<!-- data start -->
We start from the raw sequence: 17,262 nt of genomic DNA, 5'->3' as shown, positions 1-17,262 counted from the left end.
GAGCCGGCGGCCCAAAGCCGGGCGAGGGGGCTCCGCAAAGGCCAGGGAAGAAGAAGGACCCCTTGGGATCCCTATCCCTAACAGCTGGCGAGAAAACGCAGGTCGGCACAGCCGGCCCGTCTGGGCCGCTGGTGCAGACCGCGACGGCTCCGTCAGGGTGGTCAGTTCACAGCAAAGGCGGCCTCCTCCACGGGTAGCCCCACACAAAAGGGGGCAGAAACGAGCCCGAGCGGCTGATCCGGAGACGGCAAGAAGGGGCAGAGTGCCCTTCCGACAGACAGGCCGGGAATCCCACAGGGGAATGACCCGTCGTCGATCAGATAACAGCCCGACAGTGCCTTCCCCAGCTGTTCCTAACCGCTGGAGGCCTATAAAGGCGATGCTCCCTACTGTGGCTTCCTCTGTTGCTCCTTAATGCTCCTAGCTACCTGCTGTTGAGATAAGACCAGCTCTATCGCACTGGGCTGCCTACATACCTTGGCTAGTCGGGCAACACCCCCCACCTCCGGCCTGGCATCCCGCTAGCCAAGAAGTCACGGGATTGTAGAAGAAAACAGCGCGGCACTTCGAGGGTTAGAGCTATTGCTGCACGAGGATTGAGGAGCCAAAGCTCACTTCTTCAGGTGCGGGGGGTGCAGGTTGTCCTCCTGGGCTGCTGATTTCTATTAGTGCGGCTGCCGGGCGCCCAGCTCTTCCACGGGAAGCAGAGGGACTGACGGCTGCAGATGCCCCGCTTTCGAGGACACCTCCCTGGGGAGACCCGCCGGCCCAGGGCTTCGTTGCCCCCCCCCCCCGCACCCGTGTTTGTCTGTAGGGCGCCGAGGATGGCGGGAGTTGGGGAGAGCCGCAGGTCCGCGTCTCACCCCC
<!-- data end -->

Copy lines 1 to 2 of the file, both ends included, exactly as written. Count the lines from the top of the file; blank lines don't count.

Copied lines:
We start from the raw sequence: 17,262 nt of genomic DNA, 5'->3' as shown, positions 1-17,262 counted from the left end.
GAGCCGGCGGCCCAAAGCCGGGCGAGGGGGCTCCGCAAAGGCCAGGGAAGAAGAAGGACCCCTTGGGATCCCTATCCCTAACAGCTGGCGAGAAAACGCAGGTCGGCACAGCCGGCCCGTCTGGGCCGCTGGTGCAGACCGCGACGGCTCCGTCAGGGTGGTCAGTTCACAGCAAAGGCGGCCTCCTCCACGGGTAGCCCCACACAAAAGGGGGCAGAAACGAGCCCGAGCGGCTGATCCGGAGACGGCAAGAAGGGGCAGAGTGCCCTTCCGACAGACAGGCCGGGAATCCCACAGGGGAATGACCCGTCGTCGATCAGATAACAGCCCGACAGTGCCTTCCCCAGCTGTTCCTAACCGCTGGAGGCCTATAAAGGCGATGCTCCCTACTGTGGCTTCCTCTGTTGCTCCTTAATGCTCCTAGCTACCTGCTGTTGAGATAAGACCAGCTCTATCGCACTGGGCTGCCTACATACCTTGGCTAGTCGGGCAACACCCCCCACCTCCGGCCTGGCATCCCGCTAGCCAAGAAGTCACGGGATTGTAGAAGAAAACAGCGCGGCACTTCGAGGGTTAGAGCTATTGCTGCACGAGGATTGAGGAGCCAAAGCTCACTTCTTCAGGTGCGGGGGGTGCAGGTTGTCCTCCTGGGCTGCTGATTTCTATTAGTGCGGCTGCCGGGCGCCCAGCTCTTCCACGGGAAGCAGAGGGACTGACGGCTGCAGATGCCCCGCTTTCGAGGACACCTCCCTGGGGAGACCCGCCGGCCCAGGGCTTCGTTGCCCCCCCCCCCCGCACCCGTGTTTGTCTGTAGGGCGCCGAGGATGGCGGGAGTTGGGGAGAGCCGCAGGTCCGCGTCTCACCCCC